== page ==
How to Get Your ‘Tech for Good’ Project off the Ground

Robin NICHOLS

5 min reading time

A plate on a heart motif

A short Q&A with the non-profit SOSFood on how they launched their ‘tech for good’ idea

Coming off the back of the Paris-based events Futur en Seine and Vivatech, one theme stood out: tech for good. After all, how often do we give the limelight to tech ideas with a philanthropic slant?

One of these great ideas that CALLR decided to support was SOSFood, a project recently launched by students of the coding school Le Wagon. Currently undergoing a 2-month test phase in Paris, the service’s aim is to help food-insecure people find the nearest soup kitchen…entirely via SMS.

I sat down to pick the brain of one of the project’s co-founders, Rafael Millán, to uncover some tips for tech for good entrepreneurs.

Photo of co-founders of SOSFood

Rafael Millán and Paule-Emma Duloir explain how and why they chose to use SMS for their project at CALLR’s offices.


Robin: First, what brought you all (Rafael Millán, Paule-Emma Duloir, Xuan Bich Mai Thi and Moufid Jaber) to Le Wagon?

Rafael: For my part, I wanted to kick start a career in web development. Xuan was looking to be able to prototype her own ideas, Paule-Emma wanted to get technical skills before moving towards entrepreneurship, and Moufid wanted to get the skills needed to launch his own projects.

Robin: How did you have the idea for SOSFood?

Rafael: I remember a friend who works as a French teacher for refugees saying that nearly half his class didn’t eat enough food each day. I guess that kick-started the idea to create a solution that would help connect food charities and people in need, even if they don’t have a smartphone or internet access. That’s when we thought of using SMS, because it’s a very low tech mean of communication, so it’s accessible to most people: 80% of the homeless population in France owns a mobile phone.

Robin: What was your biggest challenge when bringing the project to life?

Rafael: Our biggest challenge has been spreading the solution. Since our service is 100% SMS-based, we don’t have any fancy online marketing tools like newsletters, SEO, viral campaigns, online ads, etc. So we have had to figure out how to get our service to users by old-fashioned means like printing flyers and handing them out in the street. It works, but it’s not very scalable. 

SOSFood flyers explaining how the service works

80% of homeless people in France have at least a basic mobile phone, making SMS a great communication channel for SOSFood. However, this creates the challenge of scaling a ‘low-tech’ marketing strategy based on flyers and word of mouth.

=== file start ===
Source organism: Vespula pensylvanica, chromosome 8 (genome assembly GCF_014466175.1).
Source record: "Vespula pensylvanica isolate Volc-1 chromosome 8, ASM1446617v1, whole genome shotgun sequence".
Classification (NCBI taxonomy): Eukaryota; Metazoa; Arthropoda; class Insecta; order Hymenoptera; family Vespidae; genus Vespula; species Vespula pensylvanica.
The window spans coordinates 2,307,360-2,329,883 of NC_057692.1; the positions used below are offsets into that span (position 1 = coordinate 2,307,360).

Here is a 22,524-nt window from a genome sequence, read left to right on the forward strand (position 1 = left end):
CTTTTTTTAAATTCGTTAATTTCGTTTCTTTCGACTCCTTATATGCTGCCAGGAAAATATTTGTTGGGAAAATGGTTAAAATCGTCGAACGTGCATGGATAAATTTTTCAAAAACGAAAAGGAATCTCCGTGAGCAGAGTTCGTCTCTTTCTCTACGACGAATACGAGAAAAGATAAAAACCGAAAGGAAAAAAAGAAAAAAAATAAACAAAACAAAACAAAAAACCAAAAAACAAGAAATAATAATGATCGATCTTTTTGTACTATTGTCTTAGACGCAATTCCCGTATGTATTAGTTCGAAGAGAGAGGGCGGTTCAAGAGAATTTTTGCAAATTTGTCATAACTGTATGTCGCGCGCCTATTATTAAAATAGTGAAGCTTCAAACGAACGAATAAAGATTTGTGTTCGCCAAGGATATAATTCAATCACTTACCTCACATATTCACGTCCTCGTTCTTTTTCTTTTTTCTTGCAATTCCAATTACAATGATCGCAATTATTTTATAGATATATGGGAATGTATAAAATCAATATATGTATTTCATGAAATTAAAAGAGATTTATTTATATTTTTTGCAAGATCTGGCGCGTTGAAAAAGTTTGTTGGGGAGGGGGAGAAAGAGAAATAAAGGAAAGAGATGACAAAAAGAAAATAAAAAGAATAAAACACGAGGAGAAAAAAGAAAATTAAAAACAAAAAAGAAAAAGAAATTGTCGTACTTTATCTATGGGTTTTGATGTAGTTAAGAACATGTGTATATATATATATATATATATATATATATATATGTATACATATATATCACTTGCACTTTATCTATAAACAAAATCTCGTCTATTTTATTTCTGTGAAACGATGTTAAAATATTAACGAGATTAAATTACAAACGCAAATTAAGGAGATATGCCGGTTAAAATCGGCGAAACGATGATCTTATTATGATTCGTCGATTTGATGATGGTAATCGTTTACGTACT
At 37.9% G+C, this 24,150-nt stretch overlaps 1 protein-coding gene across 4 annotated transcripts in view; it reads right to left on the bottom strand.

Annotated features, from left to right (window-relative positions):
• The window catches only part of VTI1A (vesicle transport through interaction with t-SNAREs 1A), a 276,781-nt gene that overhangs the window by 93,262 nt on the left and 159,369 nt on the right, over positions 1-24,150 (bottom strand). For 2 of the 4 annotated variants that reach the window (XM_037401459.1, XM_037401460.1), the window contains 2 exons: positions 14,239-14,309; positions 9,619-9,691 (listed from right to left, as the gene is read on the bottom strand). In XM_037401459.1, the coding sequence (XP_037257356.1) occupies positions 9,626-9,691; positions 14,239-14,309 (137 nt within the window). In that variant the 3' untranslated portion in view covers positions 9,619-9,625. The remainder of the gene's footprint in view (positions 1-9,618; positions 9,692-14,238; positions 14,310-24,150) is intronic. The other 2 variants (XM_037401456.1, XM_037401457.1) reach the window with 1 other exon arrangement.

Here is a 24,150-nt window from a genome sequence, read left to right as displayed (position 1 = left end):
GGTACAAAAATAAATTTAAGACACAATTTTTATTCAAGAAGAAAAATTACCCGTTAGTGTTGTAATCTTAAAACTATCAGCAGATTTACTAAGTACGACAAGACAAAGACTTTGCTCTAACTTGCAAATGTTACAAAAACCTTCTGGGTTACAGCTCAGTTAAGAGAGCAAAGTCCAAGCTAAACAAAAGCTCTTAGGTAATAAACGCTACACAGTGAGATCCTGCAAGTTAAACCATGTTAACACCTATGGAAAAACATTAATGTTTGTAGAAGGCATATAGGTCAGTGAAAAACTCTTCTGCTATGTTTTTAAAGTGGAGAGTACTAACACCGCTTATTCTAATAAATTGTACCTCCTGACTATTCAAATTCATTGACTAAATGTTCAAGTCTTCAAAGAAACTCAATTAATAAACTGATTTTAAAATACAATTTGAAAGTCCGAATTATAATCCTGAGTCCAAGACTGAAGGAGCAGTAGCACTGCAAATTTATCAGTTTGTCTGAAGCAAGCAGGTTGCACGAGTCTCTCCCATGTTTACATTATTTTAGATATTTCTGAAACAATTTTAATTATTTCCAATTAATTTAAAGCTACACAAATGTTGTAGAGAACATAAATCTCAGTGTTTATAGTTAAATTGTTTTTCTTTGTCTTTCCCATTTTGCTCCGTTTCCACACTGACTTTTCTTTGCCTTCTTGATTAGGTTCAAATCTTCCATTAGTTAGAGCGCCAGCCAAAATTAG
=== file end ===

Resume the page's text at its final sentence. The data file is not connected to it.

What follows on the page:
Robin: How long did it take for you to launch your 2-month test, from the time you had the idea to the day you launched?

Rafael: It took us about 3 months from the moment we designed the first mock-up until the day we got our first user.

Robin: Were you happy with the results of crowdfunding on HelloAsso? Was it easy to set up?

Rafael: Yes, HelloAsso worked great. The website itself is pretty straightforward, but what counts is the content you put in your campaign. We wanted to be sure to get the funding the project needed so we made a video and some graphics to make it more engaging for our donors.

Robin: How did you get the word out about your project and crowdfunding?

Rafael: Mainly we relied on our friends and Le Wagon’s network. Also, we got some press coverage on tech websites following our partnership with CALLR.

Robin: What tools were essential to bringing the project to life?

Rafael: On the tech side, we couldn’t have done it without Rails which allowed us to have our prototype running in two weeks.

Messaging APIs were also essential. We were able to send and receive SMS on day 3 of our development sprint.

On the outreach side, we relied on Facebook and Twitter for spreading our crowdfunding campaign and on Mailchimp for getting news to the inboxes of our charities and donors.

Robin: Would you consider your SOSFood initiative part of a ‘tech for good’ scene?

Rafael: We certainly hope so  😃​

Robin: What other opportunities do you see for ‘tech for good’?

Rafael: There’s a lot of potential for using data to have a better understanding of social issues. One idea we have, for when our project grows, is to use our anonymous data to help charities understand what neighborhoods need more food assistance, or what months of the year are more critical in terms of food insecurity. And there’s probably much more we can do when we gather more data.

Robin: In terms of the focus entrepreneurs, incubators, journalists, investors have – do you think there’s enough attention paid to “tech for good”?

Rafael: We should probably focus on finding business models for tech for good projects. There are many great ideas that don’t scale because they don’t have a plan to make them sustainable in the long term. Every long-lasting project, even if it’s for a non-profit, needs to find a way to fund its running costs.

Robin: What advice would you give other entrepreneurs with a ‘tech for good’ idea?

Rafael: Focus on making a quick prototype and iterating from there instead of working on your idea for months and months without any user testing.

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